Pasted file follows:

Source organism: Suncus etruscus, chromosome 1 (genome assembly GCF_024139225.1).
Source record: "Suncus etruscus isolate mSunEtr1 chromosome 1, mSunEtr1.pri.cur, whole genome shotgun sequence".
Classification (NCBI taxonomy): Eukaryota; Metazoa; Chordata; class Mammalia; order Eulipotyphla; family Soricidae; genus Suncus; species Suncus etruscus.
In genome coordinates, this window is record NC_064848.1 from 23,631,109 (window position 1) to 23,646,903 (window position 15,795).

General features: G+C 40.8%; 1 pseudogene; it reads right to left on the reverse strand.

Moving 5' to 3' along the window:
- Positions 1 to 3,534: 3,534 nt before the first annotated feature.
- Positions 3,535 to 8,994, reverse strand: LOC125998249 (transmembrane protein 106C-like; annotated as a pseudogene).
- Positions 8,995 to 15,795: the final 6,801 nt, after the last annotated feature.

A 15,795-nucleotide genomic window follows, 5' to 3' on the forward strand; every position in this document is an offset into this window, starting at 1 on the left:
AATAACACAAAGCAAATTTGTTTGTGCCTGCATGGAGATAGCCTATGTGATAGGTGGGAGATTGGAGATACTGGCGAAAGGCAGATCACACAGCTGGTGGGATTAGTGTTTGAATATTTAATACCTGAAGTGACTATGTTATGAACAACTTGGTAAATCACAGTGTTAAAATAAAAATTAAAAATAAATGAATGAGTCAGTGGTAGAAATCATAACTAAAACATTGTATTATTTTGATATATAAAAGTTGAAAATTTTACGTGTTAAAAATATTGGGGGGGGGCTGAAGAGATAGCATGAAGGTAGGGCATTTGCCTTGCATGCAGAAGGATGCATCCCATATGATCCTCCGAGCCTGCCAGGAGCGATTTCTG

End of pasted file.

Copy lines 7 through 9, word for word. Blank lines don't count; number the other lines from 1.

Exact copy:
- Positions 1 to 3,534: 3,534 nt before the first annotated feature.
- Positions 3,535 to 8,994, reverse strand: LOC125998249 (transmembrane protein 106C-like; annotated as a pseudogene).
- Positions 8,995 to 15,795: the final 6,801 nt, after the last annotated feature.